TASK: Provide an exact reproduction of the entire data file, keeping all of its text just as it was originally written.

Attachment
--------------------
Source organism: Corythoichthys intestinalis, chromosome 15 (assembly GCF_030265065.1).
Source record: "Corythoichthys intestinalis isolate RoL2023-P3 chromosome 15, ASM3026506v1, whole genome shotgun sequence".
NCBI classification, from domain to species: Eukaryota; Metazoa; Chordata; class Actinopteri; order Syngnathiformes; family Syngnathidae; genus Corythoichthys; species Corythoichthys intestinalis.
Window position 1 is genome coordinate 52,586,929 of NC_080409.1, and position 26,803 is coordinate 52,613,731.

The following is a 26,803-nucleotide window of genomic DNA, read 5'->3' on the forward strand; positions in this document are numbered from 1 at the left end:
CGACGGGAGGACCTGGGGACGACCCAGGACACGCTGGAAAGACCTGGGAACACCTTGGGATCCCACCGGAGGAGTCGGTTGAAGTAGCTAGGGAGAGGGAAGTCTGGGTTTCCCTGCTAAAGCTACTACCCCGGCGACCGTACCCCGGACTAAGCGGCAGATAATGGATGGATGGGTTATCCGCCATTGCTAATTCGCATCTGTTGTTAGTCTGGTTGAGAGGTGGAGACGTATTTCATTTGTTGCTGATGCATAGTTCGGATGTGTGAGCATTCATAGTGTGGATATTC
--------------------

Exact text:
Source organism: Corythoichthys intestinalis, chromosome 15 (assembly GCF_030265065.1).
Source record: "Corythoichthys intestinalis isolate RoL2023-P3 chromosome 15, ASM3026506v1, whole genome shotgun sequence".
NCBI classification, from domain to species: Eukaryota; Metazoa; Chordata; class Actinopteri; order Syngnathiformes; family Syngnathidae; genus Corythoichthys; species Corythoichthys intestinalis.
Window position 1 is genome coordinate 52,586,929 of NC_080409.1, and position 26,803 is coordinate 52,613,731.

The following is a 26,803-nucleotide window of genomic DNA, read 5'->3' on the forward strand; positions in this document are numbered from 1 at the left end:
CGACGGGAGGACCTGGGGACGACCCAGGACACGCTGGAAAGACCTGGGAACACCTTGGGATCCCACCGGAGGAGTCGGTTGAAGTAGCTAGGGAGAGGGAAGTCTGGGTTTCCCTGCTAAAGCTACTACCCCGGCGACCGTACCCCGGACTAAGCGGCAGATAATGGATGGATGGGTTATCCGCCATTGCTAATTCGCATCTGTTGTTAGTCTGGTTGAGAGGTGGAGACGTATTTCATTTGTTGCTGATGCATAGTTCGGATGTGTGAGCATTCATAGTGTGGATATTC